Fact is, aspartame is probably one of the MOST studied food additives ever approved by the FDA. Best of luck finding a viable study done showing ANY of the horrible side effects you claim.
Here's the citations:
2007, Vol. 37, No. 8 , Pages 629-727
HTML PDF (1271 KB) PDF Plus (1450 KB) Reprints PermissionsB. A. Magnuson, G. A. Burdock, J. Doull, R. M. Kroes, G. M. Marsh, M. W. Pariza, P. S. Spencer, W. J. Waddell, R. Walker and G. M. Williams
Burdock Group, Washington, DC, USA
Burdock Group, Vero Beach, Florida, USA
University of Kansas Medical School, Kansas City, Kansas, USA
Institute for Risk Assessment Sciences, Utrecht, The Netherlands
University of Pittsburgh, Pittsburgh, Pennsylvania, USA
University of Wisconsin, Madison, Wisconsin, USA
Oregon Health and Science University, Portland, Oregon, USA
University of Louisville Medical School, Louisville, Kentucky, USA
University of Surrey, Guilford, Great Britain
New York Medical College, Valhalla, New York, USA
Department of Nutrition and Food Science, University of Maryland, College Park, MD, 20740, USAUSAF
08-03-2012, 03:21 AM #13
08-03-2012, 03:23 AM #14
I haven't even started in PubMed, but i'll toss you some current citations from there as well. But of course i don't know what i'm talking about, i can only cite those knowledgeable in that field. With your logic it's amazing anyone ever learns anything since you have to inherently know the material.
Dietary intake of artificial sweeteners by the Belgian population.
Huvaere K, Vandevijvere S, Hasni M, Vinkx C, Van Loco J.
SourceDepartment of Food, Medicines and Consumer Safety, Scientific Institute of Public Health, Brussels, Belgium.
This study investigated whether the Belgian population older than 15 years is at risk of exceeding ADI levels for acesulfame-K, saccharin, cyclamate, aspartame and sucralose through an assessment of usual dietary intake of artificial sweeteners and specific consumption of table-top sweeteners. A conservative Tier 2 approach, for which an extensive label survey was performed, showed that mean usual intake was significantly lower than the respective ADIs for all sweeteners. Even consumers with high intakes were not exposed to excessive levels, as relative intakes at the 95th percentile (p95) were 31% for acesulfame-K, 13% for aspartame, 30% for cyclamate, 17% for saccharin, and 16% for sucralose of the respective ADIs. Assessment of intake using a Tier 3 approach was preceded by optimisation and validation of an analytical method based on liquid chromatography with mass spectrometric detection. Concentrations of sweeteners in various food matrices and table-top sweeteners were determined and mean positive concentration values were included in the Tier 3 approach, leading to relative intakes at p95 of 17% for acesulfame-K, 5% for aspartame, 25% for cyclamate, 11% for saccharin, and 7% for sucralose of the corresponding ADIs. The contribution of table-top sweeteners to the total usual intake (<1% of ADI) was negligible. A comparison of observed intake for the total population with intake for diabetics (acesulfame-K: 3.55 versus 3.75; aspartame: 6.77 versus 6.53; cyclamate: 1.97 versus 2.06; saccharine: 1.14 versus 0.97; sucralose: 3.08 versus 3.03, expressed as mg kg(-1) bodyweight day(-1) at p95) showed that the latter group was not exposed to higher levels. It was concluded that the Belgian population is not at risk of exceeding the established ADIs for sweeteners.USAF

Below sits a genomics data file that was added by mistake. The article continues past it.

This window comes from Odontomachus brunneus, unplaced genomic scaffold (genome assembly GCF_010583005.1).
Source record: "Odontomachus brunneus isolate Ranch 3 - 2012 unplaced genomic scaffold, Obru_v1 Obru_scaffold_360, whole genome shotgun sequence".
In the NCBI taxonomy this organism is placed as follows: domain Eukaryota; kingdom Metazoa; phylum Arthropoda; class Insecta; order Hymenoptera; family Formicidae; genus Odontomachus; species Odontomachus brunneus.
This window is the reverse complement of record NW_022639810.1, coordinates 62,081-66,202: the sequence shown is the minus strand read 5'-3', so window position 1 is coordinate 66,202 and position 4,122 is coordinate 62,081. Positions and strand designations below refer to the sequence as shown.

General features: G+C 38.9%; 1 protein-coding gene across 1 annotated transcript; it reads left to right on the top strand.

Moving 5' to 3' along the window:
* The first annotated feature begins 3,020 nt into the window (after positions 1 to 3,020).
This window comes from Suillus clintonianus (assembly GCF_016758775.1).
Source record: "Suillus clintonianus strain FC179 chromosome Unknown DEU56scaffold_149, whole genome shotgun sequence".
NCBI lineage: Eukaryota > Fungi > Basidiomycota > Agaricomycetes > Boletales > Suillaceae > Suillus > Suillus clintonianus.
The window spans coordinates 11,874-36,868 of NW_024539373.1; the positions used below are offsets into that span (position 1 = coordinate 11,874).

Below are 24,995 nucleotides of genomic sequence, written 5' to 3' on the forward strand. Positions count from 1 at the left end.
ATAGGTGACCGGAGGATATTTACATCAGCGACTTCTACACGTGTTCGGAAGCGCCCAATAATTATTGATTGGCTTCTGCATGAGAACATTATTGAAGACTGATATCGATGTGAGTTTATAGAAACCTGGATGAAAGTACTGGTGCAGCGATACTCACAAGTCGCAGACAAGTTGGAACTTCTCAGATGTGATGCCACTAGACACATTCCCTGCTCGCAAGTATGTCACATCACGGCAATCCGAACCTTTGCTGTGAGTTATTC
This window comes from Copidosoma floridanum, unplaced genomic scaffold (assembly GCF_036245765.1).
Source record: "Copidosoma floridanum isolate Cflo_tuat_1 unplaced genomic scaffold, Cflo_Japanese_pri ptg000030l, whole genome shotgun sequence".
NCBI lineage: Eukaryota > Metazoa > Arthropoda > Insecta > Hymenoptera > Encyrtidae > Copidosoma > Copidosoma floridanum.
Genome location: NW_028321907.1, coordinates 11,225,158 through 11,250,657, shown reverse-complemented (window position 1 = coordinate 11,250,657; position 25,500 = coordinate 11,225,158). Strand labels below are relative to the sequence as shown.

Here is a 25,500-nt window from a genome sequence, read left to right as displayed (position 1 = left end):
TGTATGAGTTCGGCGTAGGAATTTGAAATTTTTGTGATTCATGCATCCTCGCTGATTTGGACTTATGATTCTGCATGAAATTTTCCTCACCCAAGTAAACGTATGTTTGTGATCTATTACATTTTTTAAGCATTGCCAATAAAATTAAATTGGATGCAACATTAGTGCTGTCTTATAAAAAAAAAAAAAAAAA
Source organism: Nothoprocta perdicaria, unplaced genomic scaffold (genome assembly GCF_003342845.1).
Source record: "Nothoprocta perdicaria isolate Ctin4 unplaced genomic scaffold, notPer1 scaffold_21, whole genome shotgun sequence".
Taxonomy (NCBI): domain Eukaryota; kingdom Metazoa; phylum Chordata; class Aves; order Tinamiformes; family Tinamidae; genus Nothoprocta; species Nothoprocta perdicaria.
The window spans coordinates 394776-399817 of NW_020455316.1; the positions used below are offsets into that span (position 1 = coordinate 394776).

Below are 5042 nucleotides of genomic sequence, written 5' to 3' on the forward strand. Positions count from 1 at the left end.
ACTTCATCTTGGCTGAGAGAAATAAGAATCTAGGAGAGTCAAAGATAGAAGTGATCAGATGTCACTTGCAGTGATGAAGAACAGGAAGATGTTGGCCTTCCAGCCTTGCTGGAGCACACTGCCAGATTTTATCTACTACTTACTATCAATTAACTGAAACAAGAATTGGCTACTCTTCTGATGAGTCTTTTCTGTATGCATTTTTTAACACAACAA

08-03-2012, 03:24 AM #15
Here's a brief run down on aspartame, and all your case studies are FDA bitches, who WANT this product on the market because its $$$$$$$$ Are you really that stupid?